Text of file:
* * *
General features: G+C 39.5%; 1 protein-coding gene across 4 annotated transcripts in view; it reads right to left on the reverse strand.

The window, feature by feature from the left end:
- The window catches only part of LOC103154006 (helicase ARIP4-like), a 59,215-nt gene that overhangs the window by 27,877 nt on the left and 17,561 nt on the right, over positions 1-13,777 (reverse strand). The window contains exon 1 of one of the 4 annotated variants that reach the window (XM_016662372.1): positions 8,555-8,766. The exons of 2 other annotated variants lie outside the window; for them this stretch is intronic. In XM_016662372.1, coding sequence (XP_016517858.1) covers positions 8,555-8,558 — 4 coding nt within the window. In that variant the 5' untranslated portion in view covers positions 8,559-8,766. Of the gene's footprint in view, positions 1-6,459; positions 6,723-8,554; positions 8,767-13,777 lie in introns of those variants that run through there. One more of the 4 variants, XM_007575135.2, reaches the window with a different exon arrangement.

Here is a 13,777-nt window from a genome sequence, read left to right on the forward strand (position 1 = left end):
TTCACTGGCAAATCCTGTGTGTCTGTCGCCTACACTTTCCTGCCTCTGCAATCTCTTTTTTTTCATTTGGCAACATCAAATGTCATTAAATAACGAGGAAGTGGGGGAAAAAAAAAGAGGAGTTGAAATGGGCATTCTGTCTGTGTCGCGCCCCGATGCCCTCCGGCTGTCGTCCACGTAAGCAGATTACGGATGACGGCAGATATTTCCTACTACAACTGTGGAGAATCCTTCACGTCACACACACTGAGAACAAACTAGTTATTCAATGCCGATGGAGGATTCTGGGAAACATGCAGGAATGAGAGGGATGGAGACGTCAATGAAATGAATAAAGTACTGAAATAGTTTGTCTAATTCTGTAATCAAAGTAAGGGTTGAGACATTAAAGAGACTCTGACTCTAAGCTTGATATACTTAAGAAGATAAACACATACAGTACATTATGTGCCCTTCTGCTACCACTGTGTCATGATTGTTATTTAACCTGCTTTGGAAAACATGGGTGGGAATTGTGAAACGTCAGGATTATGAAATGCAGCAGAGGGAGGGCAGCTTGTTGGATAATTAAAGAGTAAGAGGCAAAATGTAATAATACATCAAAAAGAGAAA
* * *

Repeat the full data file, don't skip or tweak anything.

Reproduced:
General features: G+C 39.5%; 1 protein-coding gene across 4 annotated transcripts in view; it reads right to left on the reverse strand.

The window, feature by feature from the left end:
- The window catches only part of LOC103154006 (helicase ARIP4-like), a 59,215-nt gene that overhangs the window by 27,877 nt on the left and 17,561 nt on the right, over positions 1-13,777 (reverse strand). The window contains exon 1 of one of the 4 annotated variants that reach the window (XM_016662372.1): positions 8,555-8,766. The exons of 2 other annotated variants lie outside the window; for them this stretch is intronic. In XM_016662372.1, coding sequence (XP_016517858.1) covers positions 8,555-8,558 — 4 coding nt within the window. In that variant the 5' untranslated portion in view covers positions 8,559-8,766. Of the gene's footprint in view, positions 1-6,459; positions 6,723-8,554; positions 8,767-13,777 lie in introns of those variants that run through there. One more of the 4 variants, XM_007575135.2, reaches the window with a different exon arrangement.

Here is a 13,777-nt window from a genome sequence, read left to right on the forward strand (position 1 = left end):
TTCACTGGCAAATCCTGTGTGTCTGTCGCCTACACTTTCCTGCCTCTGCAATCTCTTTTTTTTCATTTGGCAACATCAAATGTCATTAAATAACGAGGAAGTGGGGGAAAAAAAAAGAGGAGTTGAAATGGGCATTCTGTCTGTGTCGCGCCCCGATGCCCTCCGGCTGTCGTCCACGTAAGCAGATTACGGATGACGGCAGATATTTCCTACTACAACTGTGGAGAATCCTTCACGTCACACACACTGAGAACAAACTAGTTATTCAATGCCGATGGAGGATTCTGGGAAACATGCAGGAATGAGAGGGATGGAGACGTCAATGAAATGAATAAAGTACTGAAATAGTTTGTCTAATTCTGTAATCAAAGTAAGGGTTGAGACATTAAAGAGACTCTGACTCTAAGCTTGATATACTTAAGAAGATAAACACATACAGTACATTATGTGCCCTTCTGCTACCACTGTGTCATGATTGTTATTTAACCTGCTTTGGAAAACATGGGTGGGAATTGTGAAACGTCAGGATTATGAAATGCAGCAGAGGGAGGGCAGCTTGTTGGATAATTAAAGAGTAAGAGGCAAAATGTAATAATACATCAAAAAGAGAAA